FIG. 2 shows a rich burn and quick quench combustor where the three CMC components 24, 26, 28 form the inner liner of combustor. The disclosure is primarily concerned with the attachment of CMC SED 28.
 Although ceramic materials have excellent high temperature strength, their coefficients of thermal expansion (CTE) are much lower than those of metals such as the rings 32 and 34. Thermal stress arising from the mismatch of CTEs poses a challenge to the insertion of CMC combustor liner components into gas turbine engines. Exemplary joints thus allow relative movement between the CMC and its metal support structure(s), without introducing damaging thermal stresses.
 The nature of the dome 24 and the LED 26 make them relatively easy to compliantly mount. In axial/radial section their exterior surfaces (away from the hot gas of the combustor interior) are generally convex. It is thus easy to compliantly compressively hold them in place. For example, the exemplary dome and LED are contained within respective shells 40 and 50 with compliant mounting members 42 and 52 respectively engaging the exterior surfaces 44 and 54 of the dome and SED. The exemplary shells 40 and 50 are metallic shells mounted to adjacent structure. The exemplary spring members 42 are half leaf spring tabs secured to the interior surface of the shell 40. The exemplary spring members 52 are more complex assemblies of pistons and coil springs with piston heads engaging the LED exterior surface 54.
 The exemplary dome further includes an interior surface 45, an outboard rim 46, and an inboard rim 47. The exemplary liner section 40 also includes an outboard rim 48 and an inboard rim 49. The exemplary outboard rim 48 is secured to a mating surface of the outer air inlet ring (outer ring) 34 (e.g., via welding) and the exemplary inboard rim 49 is secured to the inner air inlet ring (inner ring) 32 such as via welding.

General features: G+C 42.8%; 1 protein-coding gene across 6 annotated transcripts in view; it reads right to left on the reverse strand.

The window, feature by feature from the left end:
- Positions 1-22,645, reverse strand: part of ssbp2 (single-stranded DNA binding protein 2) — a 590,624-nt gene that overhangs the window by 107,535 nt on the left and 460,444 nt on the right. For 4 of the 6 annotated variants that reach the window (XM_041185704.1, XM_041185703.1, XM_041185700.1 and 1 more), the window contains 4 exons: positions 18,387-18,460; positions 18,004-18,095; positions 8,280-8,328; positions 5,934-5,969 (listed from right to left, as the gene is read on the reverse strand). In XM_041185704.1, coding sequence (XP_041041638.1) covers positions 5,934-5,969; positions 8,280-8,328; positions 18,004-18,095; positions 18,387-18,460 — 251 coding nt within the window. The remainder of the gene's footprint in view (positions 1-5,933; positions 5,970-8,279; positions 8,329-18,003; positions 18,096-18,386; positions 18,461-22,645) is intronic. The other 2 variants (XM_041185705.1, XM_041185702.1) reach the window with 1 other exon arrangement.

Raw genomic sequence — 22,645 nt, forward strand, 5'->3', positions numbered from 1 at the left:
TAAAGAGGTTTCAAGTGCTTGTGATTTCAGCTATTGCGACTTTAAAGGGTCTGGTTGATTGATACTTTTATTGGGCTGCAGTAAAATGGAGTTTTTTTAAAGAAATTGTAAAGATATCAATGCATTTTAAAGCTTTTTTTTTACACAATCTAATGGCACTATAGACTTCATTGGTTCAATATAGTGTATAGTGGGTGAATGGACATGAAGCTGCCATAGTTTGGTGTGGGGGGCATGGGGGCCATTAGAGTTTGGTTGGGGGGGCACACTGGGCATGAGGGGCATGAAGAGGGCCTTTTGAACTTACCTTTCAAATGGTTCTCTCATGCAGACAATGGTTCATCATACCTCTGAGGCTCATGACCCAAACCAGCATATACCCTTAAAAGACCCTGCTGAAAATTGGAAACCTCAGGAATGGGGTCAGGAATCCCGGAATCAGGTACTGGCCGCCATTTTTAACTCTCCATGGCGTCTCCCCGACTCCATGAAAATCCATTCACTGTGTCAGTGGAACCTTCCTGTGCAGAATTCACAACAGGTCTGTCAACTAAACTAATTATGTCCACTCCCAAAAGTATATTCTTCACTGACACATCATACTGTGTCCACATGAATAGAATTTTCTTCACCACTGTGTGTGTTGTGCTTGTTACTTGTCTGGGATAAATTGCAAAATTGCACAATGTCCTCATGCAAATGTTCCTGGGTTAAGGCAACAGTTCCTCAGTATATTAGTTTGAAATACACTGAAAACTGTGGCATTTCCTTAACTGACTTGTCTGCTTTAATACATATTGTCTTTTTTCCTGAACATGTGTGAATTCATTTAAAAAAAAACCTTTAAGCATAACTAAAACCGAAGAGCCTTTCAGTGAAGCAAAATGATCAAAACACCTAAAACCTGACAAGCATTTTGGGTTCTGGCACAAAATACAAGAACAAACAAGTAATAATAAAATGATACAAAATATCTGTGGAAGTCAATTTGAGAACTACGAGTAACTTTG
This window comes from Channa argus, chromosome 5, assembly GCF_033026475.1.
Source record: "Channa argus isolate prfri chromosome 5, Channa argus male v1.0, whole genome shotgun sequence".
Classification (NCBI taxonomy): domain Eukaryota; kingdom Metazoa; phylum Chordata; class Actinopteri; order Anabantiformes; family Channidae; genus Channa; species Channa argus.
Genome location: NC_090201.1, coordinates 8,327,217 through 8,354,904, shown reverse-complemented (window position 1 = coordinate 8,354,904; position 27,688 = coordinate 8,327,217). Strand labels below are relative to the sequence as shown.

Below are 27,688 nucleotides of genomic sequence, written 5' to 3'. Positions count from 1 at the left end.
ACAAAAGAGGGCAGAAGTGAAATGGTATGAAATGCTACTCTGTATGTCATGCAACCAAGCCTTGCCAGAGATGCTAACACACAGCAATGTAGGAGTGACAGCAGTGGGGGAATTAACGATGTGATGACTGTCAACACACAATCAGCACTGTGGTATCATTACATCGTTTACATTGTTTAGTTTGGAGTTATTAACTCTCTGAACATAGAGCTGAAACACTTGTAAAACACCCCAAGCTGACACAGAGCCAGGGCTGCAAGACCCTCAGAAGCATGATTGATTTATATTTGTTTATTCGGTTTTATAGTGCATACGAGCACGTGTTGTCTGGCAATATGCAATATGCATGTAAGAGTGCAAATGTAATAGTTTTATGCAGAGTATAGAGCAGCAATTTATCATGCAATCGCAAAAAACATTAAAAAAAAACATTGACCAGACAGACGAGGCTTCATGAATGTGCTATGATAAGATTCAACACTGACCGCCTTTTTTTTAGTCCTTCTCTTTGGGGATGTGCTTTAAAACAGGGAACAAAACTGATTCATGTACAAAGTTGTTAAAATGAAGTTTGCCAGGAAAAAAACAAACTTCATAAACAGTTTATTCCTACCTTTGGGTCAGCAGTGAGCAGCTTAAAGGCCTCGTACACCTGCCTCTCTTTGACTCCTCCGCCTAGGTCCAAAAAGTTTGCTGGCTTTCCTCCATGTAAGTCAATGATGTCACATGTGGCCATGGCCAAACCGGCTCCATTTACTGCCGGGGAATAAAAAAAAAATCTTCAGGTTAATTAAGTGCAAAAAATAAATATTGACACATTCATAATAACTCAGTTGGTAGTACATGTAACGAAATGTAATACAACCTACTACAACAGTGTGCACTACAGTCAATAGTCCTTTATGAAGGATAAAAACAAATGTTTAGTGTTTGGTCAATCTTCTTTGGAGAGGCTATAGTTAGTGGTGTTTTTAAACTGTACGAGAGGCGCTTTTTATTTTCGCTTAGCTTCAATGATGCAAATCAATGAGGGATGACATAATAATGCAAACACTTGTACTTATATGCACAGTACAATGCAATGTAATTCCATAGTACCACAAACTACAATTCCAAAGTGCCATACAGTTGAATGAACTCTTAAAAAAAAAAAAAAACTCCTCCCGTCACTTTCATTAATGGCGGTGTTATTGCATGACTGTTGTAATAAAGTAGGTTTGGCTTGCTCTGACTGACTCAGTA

Similarly, the LED has an interior surface 53, upstream rim 55 and a downstream rim 56. The liner 50 includes an upstream portion (e.g., a rim) 57 and a downstream portion (e.g., a flange) 58. The exemplary rim 57 is secured to the outer ring 34 (e.g., via welding). The exemplary flange 58 is secured to a corresponding flange 60 of the platform ring (inner ring) 61 of an exit vane ring 62. The exemplary exit vane ring 62 includes a circumferential array of airfoils 63 extending from the platform 61 to a shroud ring (outer ring) 64.
 The SED extends from an upstream rim 80 to a downstream rim 82 and has a generally convex interior surface 84 and a generally concave exterior surface 86. The LED downstream rim 56 and SED downstream rim 82 are proximate respective upstream rims 88 and 90 of the vane inner ring 61 and outer ring 64. The first blade stage of the first turbine section is downstream of the vane ring 62 with the blade airfoils 66 shown extending radially outward from a disk 68.